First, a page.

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More Clemency Lobbying by Rodham Alleged

Commutations: Former President Clinton's brother- in-law called a White House lawyer about a pardon for a couple convicted of illegal campaign contributions.


WASHINGTON — Hugh Rodham, who pressed for presidential clemencies from his brother-in-law, Bill Clinton, on behalf of a Los Angeles cocaine dealer and a Florida herbal remedy marketer, also telephoned a White House lawyer to check on the pardon chances of a couple convicted of campaign finance abuses, those familiar with the conversation say.

In his conversation with the White House counsel, Rodham--a Florida lawyer and the brother of Sen. Hillary Rodham Clinton (D-N.Y.)--also asked about the commutation prospects for Carlos Vignali, the drug dealer who later was freed by President Clinton after serving six years of a 15-year prison term.

Those familiar with the latest incident said that, a week before Clinton announced his clemencies, Rodham phoned lawyers in the White House counsel's office to broach the possibility of a pardon for Gene K. H. Lum and his wife, Nora. The couple, who have lived in Long Beach and Washington, pleaded guilty in 1997 to illegally donating money to Democrats' political campaigns.

Neither of the Lums won any of the 176 clemencies dispensed by Clinton on Jan. 20, his last day in office.

According to a source knowledgeable about the episode, Rodham telephoned Meredith Cabe, one of a group of lawyers in the White House counsel's office who was preparing final recommendations concerning the clemencies.

Rodham did not say if he was formally representing the Lums. "But he was expressing some interest in the prospects of the Lums getting a pardon," said the source, who requested anonymity. "He wanted to know where it stood, what the likelihood of a pardon might be."

Neither Rodham nor the Lums could be reached for comment Sunday night.

Nancy Luque, a Washington lawyer representing Rodham, said Sunday night that he "did not represent [the Lums]. He was asked to represent them. He declined."

Others familiar with Cabe's conversation said that, in the 10-minute exchange, Cabe told Rodham that the Lums could not rely on a pardon because senior White House aides had spread the word that clemencies would not be available for those who had been convicted in the past of campaign finance irregularities involving the Democratic Party.

"It was pretty widely known that there was going to be no campaign finance pardons," one person familiar with the incident said.

Rodham went on to ask Cabe about the prison commutation chances for Vignali, who at the time was in a federal penitentiary. Those familiar with the exchange concerning Vignali said they could not categorize Cabe's answer to that inquiry.

"It was the same thing as the Lum questions: 'How's it look?' " the source said.

Last week, Clinton confidant and legal trouble-shooter Bruce Lindsey said he also had been called twice about the Vignali case by Rodham, who has promised the Clintons that he would refund $400,000 in fees he was paid for his clemency work. Those familiar with Cabe's calls said they were uncertain if Lindsey had been asked about the Lums.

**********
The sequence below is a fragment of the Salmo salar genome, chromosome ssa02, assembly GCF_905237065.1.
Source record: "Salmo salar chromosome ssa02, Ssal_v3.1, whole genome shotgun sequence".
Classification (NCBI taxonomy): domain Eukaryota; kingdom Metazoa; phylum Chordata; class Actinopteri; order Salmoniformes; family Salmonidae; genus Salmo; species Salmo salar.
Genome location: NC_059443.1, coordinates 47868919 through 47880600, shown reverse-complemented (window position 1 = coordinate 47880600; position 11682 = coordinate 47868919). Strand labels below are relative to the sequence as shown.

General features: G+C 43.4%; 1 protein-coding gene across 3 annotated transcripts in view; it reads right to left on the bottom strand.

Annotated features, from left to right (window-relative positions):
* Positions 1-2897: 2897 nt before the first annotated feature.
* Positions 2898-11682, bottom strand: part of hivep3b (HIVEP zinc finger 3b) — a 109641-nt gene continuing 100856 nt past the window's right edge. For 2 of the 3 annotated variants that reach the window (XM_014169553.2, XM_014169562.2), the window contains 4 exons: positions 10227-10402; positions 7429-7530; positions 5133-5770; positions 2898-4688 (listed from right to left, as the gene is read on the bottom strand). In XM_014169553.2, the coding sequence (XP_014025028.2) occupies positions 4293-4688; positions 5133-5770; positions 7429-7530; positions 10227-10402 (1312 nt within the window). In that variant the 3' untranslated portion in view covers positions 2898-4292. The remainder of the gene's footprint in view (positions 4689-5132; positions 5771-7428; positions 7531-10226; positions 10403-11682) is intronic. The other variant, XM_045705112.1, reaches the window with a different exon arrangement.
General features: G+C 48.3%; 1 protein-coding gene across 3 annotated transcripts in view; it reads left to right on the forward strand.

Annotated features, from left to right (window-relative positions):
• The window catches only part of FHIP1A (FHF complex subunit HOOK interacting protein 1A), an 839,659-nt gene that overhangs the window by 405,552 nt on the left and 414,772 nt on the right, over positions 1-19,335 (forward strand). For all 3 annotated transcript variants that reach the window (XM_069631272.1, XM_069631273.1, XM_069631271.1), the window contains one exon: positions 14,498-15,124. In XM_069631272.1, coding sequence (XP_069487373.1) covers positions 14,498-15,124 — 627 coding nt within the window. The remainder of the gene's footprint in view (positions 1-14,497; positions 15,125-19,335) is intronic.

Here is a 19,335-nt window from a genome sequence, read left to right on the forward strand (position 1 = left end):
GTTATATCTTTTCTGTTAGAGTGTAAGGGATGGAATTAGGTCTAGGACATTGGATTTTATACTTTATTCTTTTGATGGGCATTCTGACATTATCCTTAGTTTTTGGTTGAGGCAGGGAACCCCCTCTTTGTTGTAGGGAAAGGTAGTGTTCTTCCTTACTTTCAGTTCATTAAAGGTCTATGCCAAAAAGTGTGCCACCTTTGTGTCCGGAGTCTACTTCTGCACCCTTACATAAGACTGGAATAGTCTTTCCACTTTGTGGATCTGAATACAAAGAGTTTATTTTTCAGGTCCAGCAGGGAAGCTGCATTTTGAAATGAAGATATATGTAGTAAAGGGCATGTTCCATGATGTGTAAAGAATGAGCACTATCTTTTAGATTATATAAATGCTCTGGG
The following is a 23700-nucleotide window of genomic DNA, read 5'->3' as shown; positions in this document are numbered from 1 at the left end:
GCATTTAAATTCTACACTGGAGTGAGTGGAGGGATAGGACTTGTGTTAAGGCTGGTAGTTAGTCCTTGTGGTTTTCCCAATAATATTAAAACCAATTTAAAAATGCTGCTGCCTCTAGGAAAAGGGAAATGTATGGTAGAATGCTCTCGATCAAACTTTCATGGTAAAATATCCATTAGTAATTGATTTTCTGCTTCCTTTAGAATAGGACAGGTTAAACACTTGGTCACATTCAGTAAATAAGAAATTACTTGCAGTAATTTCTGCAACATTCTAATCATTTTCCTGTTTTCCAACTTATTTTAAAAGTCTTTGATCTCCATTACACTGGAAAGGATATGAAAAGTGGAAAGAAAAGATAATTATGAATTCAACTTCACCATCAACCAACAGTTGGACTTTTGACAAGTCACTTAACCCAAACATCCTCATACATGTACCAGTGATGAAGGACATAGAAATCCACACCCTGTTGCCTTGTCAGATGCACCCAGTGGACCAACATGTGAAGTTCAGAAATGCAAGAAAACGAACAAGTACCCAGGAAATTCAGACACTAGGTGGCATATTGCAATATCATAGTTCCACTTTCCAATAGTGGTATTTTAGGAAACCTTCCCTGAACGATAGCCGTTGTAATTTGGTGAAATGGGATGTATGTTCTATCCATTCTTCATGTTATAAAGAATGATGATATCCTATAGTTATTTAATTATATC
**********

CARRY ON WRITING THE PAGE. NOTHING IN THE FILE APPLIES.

In 1997, Lum pleaded guilty along with his wife to making illegal donations to Democratic campaigns and admitted that he filed tax returns claiming more than $7.1 million in false deductions for himself and his wife.

The couple operated a Tulsa, Okla.-based gas pipeline company at the time of the violations. They pleaded guilty to a charge of felony conspiracy for laundering $50,000 in illegal donations to 1994 and 1995 congressional campaigns.

Nora Lum took main responsibility for providing the illegal donations to the campaigns of Sen. Edward M. Kennedy (D-Mass.) and W. Stuart Price, then running for a House seat in Oklahoma.

The Lums each received 10 months in prison and a $30,000 fine in that case.

A year later, Lum changed his plea in a tax fraud case to guilty as part of an agreement that seeks his cooperation in other investigations.

The Lums also were sought out by congressional investigators in the 1996 campaign finance scandal for their knowledge of "an individual" who offered to give a large contribution to the Democrats in 1992 if the Clinton-Gore campaign would endorse the candidacy of an Asian politician.

Congressional investigators believe that politician may have been former South Korean President Kim Young Sam.

It was uncertain why Rodham had been sounded out by the Lums to handle their pardon request--or why he decided not to formally represent them as clients. "Let's just say they hadn't known each other long," one individual familiar with the connection said.

Last week, Rodham acknowledged that he had been paid $200,000 in fees by Horacio Vignali, the convicted drug dealer's father, and another $200,000 by Almon Glenn Braswell, a Florida herbal marketer whose perjury and mail fraud convictions were pardoned by Clinton. Rodham's sister--Sen. Clinton--and his presidential brother-in-law denied knowing of his legal work or payments, and expressed public displeasure with his actions.

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